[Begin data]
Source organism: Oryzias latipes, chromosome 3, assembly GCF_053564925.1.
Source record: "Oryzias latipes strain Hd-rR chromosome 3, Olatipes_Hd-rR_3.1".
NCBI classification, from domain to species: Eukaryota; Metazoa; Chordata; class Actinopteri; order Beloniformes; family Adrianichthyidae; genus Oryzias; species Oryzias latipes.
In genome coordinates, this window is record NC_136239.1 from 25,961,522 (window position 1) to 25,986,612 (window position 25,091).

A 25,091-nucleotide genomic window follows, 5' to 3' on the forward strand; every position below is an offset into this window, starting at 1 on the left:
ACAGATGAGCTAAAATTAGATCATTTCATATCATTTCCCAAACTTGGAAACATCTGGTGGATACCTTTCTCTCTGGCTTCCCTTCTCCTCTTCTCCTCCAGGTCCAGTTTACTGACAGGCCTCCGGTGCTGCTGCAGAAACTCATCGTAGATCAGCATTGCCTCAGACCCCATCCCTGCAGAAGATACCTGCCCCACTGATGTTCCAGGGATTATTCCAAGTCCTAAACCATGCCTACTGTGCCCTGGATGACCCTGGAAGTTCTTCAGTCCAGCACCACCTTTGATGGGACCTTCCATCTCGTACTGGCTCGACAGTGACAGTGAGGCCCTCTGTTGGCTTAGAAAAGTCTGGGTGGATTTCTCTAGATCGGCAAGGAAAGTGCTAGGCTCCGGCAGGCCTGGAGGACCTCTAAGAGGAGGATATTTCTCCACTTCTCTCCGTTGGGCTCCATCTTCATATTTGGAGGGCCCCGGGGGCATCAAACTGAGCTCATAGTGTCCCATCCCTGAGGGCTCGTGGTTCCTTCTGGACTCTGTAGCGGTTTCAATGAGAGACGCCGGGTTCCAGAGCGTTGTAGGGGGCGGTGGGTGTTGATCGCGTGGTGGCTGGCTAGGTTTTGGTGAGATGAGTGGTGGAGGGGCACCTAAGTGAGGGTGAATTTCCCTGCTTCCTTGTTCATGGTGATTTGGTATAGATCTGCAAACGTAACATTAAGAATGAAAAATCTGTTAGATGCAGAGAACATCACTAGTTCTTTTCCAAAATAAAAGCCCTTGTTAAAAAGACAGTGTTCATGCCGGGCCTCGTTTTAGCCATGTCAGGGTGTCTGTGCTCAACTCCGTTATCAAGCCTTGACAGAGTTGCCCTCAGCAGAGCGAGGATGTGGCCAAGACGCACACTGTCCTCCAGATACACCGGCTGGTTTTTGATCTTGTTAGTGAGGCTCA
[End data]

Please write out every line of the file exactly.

Source organism: Oryzias latipes, chromosome 3, assembly GCF_053564925.1.
Source record: "Oryzias latipes strain Hd-rR chromosome 3, Olatipes_Hd-rR_3.1".
NCBI classification, from domain to species: Eukaryota; Metazoa; Chordata; class Actinopteri; order Beloniformes; family Adrianichthyidae; genus Oryzias; species Oryzias latipes.
In genome coordinates, this window is record NC_136239.1 from 25,961,522 (window position 1) to 25,986,612 (window position 25,091).

A 25,091-nucleotide genomic window follows, 5' to 3' on the forward strand; every position below is an offset into this window, starting at 1 on the left:
ACAGATGAGCTAAAATTAGATCATTTCATATCATTTCCCAAACTTGGAAACATCTGGTGGATACCTTTCTCTCTGGCTTCCCTTCTCCTCTTCTCCTCCAGGTCCAGTTTACTGACAGGCCTCCGGTGCTGCTGCAGAAACTCATCGTAGATCAGCATTGCCTCAGACCCCATCCCTGCAGAAGATACCTGCCCCACTGATGTTCCAGGGATTATTCCAAGTCCTAAACCATGCCTACTGTGCCCTGGATGACCCTGGAAGTTCTTCAGTCCAGCACCACCTTTGATGGGACCTTCCATCTCGTACTGGCTCGACAGTGACAGTGAGGCCCTCTGTTGGCTTAGAAAAGTCTGGGTGGATTTCTCTAGATCGGCAAGGAAAGTGCTAGGCTCCGGCAGGCCTGGAGGACCTCTAAGAGGAGGATATTTCTCCACTTCTCTCCGTTGGGCTCCATCTTCATATTTGGAGGGCCCCGGGGGCATCAAACTGAGCTCATAGTGTCCCATCCCTGAGGGCTCGTGGTTCCTTCTGGACTCTGTAGCGGTTTCAATGAGAGACGCCGGGTTCCAGAGCGTTGTAGGGGGCGGTGGGTGTTGATCGCGTGGTGGCTGGCTAGGTTTTGGTGAGATGAGTGGTGGAGGGGCACCTAAGTGAGGGTGAATTTCCCTGCTTCCTTGTTCATGGTGATTTGGTATAGATCTGCAAACGTAACATTAAGAATGAAAAATCTGTTAGATGCAGAGAACATCACTAGTTCTTTTCCAAAATAAAAGCCCTTGTTAAAAAGACAGTGTTCATGCCGGGCCTCGTTTTAGCCATGTCAGGGTGTCTGTGCTCAACTCCGTTATCAAGCCTTGACAGAGTTGCCCTCAGCAGAGCGAGGATGTGGCCAAGACGCACACTGTCCTCCAGATACACCGGCTGGTTTTTGATCTTGTTAGTGAGGCTCA